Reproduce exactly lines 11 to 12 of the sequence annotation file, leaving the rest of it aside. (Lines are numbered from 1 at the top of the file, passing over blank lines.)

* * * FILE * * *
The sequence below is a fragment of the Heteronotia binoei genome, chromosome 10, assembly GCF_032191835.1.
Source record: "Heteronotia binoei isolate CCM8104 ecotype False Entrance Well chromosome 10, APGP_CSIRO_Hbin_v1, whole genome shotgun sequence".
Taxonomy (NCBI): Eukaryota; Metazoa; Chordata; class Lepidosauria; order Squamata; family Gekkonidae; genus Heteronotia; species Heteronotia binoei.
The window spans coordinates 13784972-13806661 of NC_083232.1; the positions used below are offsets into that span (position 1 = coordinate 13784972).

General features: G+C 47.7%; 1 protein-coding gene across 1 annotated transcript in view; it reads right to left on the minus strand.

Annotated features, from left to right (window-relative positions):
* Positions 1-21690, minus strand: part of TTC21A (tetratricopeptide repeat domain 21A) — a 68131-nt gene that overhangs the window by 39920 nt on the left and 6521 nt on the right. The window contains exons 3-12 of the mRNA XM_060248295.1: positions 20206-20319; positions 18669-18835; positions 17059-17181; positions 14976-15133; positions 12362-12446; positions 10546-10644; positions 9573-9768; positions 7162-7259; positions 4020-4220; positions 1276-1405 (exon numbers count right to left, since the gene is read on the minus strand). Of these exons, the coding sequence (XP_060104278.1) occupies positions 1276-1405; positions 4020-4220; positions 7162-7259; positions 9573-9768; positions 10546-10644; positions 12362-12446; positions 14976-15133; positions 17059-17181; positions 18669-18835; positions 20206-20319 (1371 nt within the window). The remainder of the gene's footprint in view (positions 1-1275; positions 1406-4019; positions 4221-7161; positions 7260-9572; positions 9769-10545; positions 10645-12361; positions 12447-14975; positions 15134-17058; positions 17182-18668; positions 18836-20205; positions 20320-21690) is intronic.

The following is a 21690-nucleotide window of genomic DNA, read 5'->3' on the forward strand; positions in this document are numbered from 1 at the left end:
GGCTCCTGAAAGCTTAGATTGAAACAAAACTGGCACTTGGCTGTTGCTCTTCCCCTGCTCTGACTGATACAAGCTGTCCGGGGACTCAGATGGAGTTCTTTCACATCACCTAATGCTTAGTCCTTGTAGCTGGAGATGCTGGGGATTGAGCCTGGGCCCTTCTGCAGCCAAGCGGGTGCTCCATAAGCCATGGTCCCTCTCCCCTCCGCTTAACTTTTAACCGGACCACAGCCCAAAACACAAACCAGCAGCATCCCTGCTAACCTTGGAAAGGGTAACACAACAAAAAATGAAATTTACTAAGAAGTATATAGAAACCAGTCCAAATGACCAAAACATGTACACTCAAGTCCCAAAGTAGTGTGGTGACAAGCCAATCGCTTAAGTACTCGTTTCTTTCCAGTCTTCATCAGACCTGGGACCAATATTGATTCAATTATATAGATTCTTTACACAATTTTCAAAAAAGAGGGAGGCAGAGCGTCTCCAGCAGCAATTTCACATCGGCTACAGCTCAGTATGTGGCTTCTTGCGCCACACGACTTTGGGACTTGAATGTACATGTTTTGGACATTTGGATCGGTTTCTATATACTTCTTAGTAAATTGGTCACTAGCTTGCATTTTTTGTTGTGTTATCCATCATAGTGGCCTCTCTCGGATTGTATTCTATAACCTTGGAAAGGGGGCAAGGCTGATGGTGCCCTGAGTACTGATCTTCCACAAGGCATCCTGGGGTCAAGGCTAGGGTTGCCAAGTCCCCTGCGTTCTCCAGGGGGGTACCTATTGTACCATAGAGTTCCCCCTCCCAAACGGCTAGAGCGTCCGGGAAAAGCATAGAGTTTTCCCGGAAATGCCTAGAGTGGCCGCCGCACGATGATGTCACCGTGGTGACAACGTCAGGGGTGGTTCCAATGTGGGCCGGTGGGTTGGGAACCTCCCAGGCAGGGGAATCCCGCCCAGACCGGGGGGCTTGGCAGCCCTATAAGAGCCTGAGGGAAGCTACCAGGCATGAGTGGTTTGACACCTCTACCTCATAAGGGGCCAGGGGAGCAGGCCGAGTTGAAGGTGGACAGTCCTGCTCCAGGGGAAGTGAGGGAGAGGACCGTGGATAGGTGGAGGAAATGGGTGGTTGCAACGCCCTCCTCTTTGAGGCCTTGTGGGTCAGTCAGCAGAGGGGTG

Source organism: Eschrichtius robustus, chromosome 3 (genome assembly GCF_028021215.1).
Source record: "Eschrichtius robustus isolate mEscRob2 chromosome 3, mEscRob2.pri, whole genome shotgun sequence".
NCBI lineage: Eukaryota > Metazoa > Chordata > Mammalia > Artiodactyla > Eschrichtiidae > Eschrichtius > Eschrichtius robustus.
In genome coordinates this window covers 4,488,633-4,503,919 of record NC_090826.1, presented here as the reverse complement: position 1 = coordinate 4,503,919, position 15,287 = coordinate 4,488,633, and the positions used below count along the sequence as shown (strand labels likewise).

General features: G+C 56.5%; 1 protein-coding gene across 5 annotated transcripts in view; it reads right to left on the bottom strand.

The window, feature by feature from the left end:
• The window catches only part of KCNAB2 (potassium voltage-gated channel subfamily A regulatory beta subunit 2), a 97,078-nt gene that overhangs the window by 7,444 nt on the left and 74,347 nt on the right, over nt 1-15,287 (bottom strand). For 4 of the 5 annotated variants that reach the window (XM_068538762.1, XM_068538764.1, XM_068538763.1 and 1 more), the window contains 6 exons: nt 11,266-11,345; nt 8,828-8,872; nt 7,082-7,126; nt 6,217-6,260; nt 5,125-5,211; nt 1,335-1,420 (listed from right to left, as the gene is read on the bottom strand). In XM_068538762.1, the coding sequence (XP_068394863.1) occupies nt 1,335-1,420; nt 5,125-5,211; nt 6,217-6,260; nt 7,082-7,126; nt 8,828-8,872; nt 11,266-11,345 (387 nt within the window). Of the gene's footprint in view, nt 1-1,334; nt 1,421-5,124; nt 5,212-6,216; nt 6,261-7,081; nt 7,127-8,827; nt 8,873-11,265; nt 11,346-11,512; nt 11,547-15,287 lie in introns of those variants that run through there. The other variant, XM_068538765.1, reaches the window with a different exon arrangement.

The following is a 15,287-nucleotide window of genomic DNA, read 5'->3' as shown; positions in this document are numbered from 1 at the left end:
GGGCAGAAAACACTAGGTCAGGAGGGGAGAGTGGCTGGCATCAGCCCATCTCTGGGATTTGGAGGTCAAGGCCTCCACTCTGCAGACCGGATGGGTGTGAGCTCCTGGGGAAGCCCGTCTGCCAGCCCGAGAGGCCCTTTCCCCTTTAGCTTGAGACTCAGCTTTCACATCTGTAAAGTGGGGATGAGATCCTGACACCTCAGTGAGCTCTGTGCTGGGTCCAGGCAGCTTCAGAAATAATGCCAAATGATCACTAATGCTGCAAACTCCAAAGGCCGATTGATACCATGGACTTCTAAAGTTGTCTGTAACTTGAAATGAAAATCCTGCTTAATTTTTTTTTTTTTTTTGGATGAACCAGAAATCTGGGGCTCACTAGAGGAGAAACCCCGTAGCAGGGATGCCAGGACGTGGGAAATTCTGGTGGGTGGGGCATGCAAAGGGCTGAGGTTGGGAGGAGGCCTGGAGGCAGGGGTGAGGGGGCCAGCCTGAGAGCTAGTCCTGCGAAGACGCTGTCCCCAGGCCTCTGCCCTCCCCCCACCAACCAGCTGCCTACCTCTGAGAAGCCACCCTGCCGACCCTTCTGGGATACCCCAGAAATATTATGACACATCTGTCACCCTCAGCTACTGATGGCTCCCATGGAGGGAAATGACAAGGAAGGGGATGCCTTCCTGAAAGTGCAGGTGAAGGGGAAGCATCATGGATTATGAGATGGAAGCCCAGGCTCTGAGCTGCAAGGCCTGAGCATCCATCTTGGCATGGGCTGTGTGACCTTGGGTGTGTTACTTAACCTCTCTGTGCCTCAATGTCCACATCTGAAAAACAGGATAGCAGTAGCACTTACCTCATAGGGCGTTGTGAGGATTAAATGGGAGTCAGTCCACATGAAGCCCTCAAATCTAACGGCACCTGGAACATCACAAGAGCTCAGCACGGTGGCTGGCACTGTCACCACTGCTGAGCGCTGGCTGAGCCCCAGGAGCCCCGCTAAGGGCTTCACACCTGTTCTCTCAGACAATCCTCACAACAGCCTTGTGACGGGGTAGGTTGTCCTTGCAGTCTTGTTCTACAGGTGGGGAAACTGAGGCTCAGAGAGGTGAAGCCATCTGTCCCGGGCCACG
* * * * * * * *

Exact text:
Source record: "Eschrichtius robustus isolate mEscRob2 chromosome 3, mEscRob2.pri, whole genome shotgun sequence".
NCBI lineage: Eukaryota > Metazoa > Chordata > Mammalia > Artiodactyla > Eschrichtiidae > Eschrichtius > Eschrichtius robustus.